Tuesday, April 21, 2009


You've all read or heard some variant of the story about George Bernard Shaw at a dinner where he asked a woman sitting nearby if she'd sleep with him for a million pounds. She says yes, and then he asks if she'd sleep with him for ten shillings, and she says no, and asks if he thinks she's a prostitute. And he answers that they've already established that, now they're just haggling over the price.

ROTC is entering NWU.

We have this big priority that says we're all about inclusivity and diversity; it's supposed to be the underpinning of everything we do.

But when I ask about why we're letting ROTC come to campus (we already have students participating through another nearby campus), we're told it's about money. The program will bring us money that the students otherwise pay to the other campus. And because of the Solomon Amendment, if we reject ROTC, we'd lose access to all sorts of federal funding. (Link to the Supreme Court decision upholding the right of the government to withhold funding from law schools that refuse to allow recruiting by the US military, despite that "Don't Ask/Don't Tell" violates their principles of free expression and freedom of association.)

So basically, we've already determined that we're willing to sell out our basic principles. Now we're just haggling over the price. And right now, the price is pretty damned low when the principle is about discriminating against glbt folks.

Yeah, it's complicated, as one of my colleagues says. No one wants to endanger funding for anything, especially these days. I completely understand that, and I, too, am afraid of losing funding.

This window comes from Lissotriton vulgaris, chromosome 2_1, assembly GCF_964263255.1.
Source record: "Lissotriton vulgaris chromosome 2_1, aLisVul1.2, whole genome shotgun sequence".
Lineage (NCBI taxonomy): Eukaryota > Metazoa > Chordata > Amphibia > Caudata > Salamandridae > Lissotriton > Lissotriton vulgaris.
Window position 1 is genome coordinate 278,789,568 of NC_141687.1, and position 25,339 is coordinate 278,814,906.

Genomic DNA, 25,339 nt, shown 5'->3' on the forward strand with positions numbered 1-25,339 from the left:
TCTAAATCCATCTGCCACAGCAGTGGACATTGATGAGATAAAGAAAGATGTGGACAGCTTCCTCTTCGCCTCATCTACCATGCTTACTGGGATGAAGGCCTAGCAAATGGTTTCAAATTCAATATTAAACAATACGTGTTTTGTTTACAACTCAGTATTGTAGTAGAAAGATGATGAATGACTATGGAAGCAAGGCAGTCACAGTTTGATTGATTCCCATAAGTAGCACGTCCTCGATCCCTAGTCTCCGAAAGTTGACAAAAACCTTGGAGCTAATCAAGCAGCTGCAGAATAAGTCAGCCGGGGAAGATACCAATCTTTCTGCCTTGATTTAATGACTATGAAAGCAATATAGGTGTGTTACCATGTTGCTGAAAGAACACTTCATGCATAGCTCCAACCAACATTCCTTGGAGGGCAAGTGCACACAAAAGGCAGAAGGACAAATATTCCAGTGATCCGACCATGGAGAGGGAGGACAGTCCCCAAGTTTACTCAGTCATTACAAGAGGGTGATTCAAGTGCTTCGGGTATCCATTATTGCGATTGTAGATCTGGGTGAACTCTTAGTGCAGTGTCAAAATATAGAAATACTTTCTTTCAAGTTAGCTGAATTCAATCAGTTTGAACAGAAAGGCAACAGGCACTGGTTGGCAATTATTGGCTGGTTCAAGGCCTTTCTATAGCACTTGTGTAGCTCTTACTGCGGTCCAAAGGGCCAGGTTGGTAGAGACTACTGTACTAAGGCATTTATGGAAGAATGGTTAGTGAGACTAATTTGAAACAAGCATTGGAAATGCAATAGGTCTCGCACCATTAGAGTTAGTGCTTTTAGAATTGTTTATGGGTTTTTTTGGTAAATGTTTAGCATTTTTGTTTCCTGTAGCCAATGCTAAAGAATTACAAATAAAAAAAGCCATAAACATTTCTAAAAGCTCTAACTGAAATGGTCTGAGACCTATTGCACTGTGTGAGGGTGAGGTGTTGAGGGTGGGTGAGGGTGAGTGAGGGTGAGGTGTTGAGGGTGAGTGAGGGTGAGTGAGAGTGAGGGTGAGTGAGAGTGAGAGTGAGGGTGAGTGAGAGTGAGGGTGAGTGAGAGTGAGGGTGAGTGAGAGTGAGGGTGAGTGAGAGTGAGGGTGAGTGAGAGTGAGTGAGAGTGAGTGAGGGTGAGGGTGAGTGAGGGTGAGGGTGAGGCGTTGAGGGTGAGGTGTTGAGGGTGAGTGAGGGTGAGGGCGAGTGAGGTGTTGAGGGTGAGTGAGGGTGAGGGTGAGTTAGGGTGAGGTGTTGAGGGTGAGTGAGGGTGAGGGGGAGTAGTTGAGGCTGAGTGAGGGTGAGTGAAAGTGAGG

I hate cowardice, my own included.


  1. there are certain policies that i hope hope hope will change during this adminstration. eliminating don't ask don't tell would eliminate the conflict with universities' excellent non-discrimination policies. it's also a shame that funding is tied to allowing military recruiting despite university policy, but that seems secondary to the larger goal of ridding the military of official discrimination.

    as distasteful as giving in for the sake of funding is, though, i have some faith in students to see the problems, particularly if they are informed of them. here is a letter my law school sent last year to students: http://www.uchastings.edu/careers/students/resource-center/military.html

    many students have protested the presence of military recruiters. see, e.g., http://www.nhregister.com/articles/2008/10/02/news/a3-nemilitary.txt http://www.michaelmoore.com/mustread/index.php?id=862

    many more simply vote with their feet, and are not attracted to the military. wars, torture, forced extensions of duty, poor medical care after injuries -- it's not looking like a great career option at the moment, anyway.